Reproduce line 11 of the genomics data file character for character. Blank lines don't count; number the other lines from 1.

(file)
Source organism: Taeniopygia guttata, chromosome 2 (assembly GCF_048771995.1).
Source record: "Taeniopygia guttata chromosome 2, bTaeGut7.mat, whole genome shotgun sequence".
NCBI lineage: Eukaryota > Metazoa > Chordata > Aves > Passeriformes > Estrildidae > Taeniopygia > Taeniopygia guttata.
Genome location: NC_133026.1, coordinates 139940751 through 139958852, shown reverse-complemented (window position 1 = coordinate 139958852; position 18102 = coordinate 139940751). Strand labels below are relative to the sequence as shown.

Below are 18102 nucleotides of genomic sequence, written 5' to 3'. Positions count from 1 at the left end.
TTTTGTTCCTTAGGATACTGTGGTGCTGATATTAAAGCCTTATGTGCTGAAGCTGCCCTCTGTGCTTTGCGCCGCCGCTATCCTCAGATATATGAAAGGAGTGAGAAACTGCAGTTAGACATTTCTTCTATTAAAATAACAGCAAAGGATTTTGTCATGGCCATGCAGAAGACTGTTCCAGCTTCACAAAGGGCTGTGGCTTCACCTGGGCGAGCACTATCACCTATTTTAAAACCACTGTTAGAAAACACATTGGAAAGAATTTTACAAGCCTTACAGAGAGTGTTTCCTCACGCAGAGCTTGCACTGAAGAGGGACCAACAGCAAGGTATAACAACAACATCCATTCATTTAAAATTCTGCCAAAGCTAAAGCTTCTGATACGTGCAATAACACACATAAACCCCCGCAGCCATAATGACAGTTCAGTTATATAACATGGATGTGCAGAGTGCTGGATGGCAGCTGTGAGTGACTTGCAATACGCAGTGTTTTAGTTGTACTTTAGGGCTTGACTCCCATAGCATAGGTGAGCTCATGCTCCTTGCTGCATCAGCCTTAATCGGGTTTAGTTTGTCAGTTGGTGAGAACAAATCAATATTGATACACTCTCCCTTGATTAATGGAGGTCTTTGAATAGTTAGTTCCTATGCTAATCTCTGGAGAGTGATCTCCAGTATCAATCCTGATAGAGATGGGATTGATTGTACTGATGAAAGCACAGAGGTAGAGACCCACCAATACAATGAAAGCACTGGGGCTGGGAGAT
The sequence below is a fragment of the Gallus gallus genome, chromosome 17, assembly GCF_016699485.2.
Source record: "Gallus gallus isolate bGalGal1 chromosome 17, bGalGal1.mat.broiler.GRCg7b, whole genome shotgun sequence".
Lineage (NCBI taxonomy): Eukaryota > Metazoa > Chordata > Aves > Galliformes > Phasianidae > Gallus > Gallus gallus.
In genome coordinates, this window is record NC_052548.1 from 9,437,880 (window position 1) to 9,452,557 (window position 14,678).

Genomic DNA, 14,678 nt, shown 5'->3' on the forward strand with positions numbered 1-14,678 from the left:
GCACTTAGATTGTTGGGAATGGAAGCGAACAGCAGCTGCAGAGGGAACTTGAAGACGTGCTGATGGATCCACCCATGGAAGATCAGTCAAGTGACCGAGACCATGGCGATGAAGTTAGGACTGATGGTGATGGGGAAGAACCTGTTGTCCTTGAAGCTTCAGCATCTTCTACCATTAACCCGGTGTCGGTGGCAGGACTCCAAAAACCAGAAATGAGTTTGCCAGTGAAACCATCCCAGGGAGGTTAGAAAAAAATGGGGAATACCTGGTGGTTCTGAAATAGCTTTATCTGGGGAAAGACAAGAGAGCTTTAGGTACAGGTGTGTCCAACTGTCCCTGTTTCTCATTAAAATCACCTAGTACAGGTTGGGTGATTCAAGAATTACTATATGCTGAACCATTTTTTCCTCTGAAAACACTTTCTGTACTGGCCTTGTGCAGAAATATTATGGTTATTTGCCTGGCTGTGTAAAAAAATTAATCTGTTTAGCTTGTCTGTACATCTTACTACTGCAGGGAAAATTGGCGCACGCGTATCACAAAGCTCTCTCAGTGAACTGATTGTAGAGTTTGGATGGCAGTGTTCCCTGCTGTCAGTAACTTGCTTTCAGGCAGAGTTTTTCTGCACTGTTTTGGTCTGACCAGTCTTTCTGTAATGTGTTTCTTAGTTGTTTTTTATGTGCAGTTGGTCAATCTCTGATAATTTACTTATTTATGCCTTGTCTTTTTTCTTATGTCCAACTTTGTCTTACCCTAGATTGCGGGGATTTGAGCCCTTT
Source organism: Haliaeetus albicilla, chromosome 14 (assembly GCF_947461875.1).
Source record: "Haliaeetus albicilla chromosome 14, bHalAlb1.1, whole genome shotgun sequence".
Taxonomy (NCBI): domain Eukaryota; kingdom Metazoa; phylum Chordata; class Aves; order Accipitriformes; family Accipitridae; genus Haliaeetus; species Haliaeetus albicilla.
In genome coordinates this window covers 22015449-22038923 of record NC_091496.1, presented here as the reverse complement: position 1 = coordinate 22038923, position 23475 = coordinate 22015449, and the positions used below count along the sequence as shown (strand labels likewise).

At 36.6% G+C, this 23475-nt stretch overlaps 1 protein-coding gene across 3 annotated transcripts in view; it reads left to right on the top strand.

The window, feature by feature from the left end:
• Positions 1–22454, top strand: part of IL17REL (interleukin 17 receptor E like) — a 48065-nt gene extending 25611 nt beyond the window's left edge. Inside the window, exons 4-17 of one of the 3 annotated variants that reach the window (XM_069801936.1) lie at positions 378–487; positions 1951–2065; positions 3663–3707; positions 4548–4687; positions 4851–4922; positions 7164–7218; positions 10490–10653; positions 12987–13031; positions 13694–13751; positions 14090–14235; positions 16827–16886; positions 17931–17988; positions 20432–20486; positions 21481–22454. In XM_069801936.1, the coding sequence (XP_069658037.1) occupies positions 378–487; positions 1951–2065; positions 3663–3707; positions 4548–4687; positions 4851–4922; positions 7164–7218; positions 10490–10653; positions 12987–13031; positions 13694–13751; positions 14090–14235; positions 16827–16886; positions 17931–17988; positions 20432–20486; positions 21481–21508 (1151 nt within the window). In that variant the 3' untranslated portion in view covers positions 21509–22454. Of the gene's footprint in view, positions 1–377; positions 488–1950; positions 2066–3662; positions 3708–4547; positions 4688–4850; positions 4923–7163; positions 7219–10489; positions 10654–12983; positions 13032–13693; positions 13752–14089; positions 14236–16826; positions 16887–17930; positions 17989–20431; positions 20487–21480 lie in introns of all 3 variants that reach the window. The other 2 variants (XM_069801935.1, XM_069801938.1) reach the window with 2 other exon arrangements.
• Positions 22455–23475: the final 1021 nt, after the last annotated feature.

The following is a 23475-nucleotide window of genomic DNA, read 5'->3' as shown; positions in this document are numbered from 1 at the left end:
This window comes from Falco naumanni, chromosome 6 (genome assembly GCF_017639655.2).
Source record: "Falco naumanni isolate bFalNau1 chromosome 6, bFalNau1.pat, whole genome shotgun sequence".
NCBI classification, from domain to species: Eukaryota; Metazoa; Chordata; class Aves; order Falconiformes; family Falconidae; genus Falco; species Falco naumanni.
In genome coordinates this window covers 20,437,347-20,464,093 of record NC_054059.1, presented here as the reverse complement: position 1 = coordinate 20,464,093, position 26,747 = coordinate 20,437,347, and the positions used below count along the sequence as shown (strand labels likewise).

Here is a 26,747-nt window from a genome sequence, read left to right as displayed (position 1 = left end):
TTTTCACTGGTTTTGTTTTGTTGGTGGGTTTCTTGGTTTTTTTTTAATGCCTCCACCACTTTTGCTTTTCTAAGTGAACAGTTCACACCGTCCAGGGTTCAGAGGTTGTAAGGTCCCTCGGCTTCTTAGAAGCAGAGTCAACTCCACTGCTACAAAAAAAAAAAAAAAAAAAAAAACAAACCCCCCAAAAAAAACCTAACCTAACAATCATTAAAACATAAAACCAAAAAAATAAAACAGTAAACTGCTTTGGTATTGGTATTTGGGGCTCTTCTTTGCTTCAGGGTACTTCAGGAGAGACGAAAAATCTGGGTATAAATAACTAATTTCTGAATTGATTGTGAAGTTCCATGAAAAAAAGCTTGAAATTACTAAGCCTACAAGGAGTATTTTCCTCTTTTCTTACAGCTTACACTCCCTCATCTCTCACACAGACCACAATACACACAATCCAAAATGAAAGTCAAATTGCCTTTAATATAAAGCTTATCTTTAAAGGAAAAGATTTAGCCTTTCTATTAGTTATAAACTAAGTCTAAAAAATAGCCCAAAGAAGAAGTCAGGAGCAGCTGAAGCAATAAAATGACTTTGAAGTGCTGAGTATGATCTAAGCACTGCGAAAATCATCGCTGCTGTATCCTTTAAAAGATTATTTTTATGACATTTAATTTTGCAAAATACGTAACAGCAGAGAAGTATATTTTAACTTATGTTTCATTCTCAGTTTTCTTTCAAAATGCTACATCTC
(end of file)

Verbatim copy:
Genomic DNA, 14,678 nt, shown 5'->3' on the forward strand with positions numbered 1-14,678 from the left: